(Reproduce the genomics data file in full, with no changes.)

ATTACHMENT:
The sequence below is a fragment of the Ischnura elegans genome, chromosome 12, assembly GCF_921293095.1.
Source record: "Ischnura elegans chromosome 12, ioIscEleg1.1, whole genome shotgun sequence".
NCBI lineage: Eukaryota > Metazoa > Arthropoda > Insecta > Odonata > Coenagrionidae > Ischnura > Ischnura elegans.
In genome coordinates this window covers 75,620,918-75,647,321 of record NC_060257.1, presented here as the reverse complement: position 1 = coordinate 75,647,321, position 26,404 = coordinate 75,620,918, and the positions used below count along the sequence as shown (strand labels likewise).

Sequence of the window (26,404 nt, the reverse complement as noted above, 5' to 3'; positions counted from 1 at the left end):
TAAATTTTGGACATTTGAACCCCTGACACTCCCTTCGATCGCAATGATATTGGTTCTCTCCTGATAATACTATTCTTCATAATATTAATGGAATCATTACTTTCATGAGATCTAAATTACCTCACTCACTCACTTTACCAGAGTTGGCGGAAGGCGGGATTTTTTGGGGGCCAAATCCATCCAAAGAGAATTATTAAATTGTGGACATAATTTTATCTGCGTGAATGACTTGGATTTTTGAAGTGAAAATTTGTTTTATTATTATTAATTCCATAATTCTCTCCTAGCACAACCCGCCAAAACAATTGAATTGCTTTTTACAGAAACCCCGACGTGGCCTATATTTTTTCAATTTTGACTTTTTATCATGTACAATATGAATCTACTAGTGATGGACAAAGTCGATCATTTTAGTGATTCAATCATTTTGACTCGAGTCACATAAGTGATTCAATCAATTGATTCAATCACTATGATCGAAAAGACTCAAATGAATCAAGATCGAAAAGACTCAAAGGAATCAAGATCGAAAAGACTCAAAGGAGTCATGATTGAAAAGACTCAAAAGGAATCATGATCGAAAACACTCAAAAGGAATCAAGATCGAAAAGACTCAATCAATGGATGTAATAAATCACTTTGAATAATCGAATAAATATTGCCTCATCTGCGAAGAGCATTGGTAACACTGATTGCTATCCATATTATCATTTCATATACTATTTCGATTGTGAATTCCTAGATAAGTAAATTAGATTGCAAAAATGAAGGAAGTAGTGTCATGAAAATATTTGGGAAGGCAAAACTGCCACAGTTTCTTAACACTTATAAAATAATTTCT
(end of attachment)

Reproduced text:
The sequence below is a fragment of the Ischnura elegans genome, chromosome 12, assembly GCF_921293095.1.
Source record: "Ischnura elegans chromosome 12, ioIscEleg1.1, whole genome shotgun sequence".
NCBI lineage: Eukaryota > Metazoa > Arthropoda > Insecta > Odonata > Coenagrionidae > Ischnura > Ischnura elegans.
In genome coordinates this window covers 75,620,918-75,647,321 of record NC_060257.1, presented here as the reverse complement: position 1 = coordinate 75,647,321, position 26,404 = coordinate 75,620,918, and the positions used below count along the sequence as shown (strand labels likewise).

Sequence of the window (26,404 nt, the reverse complement as noted above, 5' to 3'; positions counted from 1 at the left end):
TAAATTTTGGACATTTGAACCCCTGACACTCCCTTCGATCGCAATGATATTGGTTCTCTCCTGATAATACTATTCTTCATAATATTAATGGAATCATTACTTTCATGAGATCTAAATTACCTCACTCACTCACTTTACCAGAGTTGGCGGAAGGCGGGATTTTTTGGGGGCCAAATCCATCCAAAGAGAATTATTAAATTGTGGACATAATTTTATCTGCGTGAATGACTTGGATTTTTGAAGTGAAAATTTGTTTTATTATTATTAATTCCATAATTCTCTCCTAGCACAACCCGCCAAAACAATTGAATTGCTTTTTACAGAAACCCCGACGTGGCCTATATTTTTTCAATTTTGACTTTTTATCATGTACAATATGAATCTACTAGTGATGGACAAAGTCGATCATTTTAGTGATTCAATCATTTTGACTCGAGTCACATAAGTGATTCAATCAATTGATTCAATCACTATGATCGAAAAGACTCAAATGAATCAAGATCGAAAAGACTCAAAGGAATCAAGATCGAAAAGACTCAAAGGAGTCATGATTGAAAAGACTCAAAAGGAATCATGATCGAAAACACTCAAAAGGAATCAAGATCGAAAAGACTCAATCAATGGATGTAATAAATCACTTTGAATAATCGAATAAATATTGCCTCATCTGCGAAGAGCATTGGTAACACTGATTGCTATCCATATTATCATTTCATATACTATTTCGATTGTGAATTCCTAGATAAGTAAATTAGATTGCAAAAATGAAGGAAGTAGTGTCATGAAAATATTTGGGAAGGCAAAACTGCCACAGTTTCTTAACACTTATAAAATAATTTCT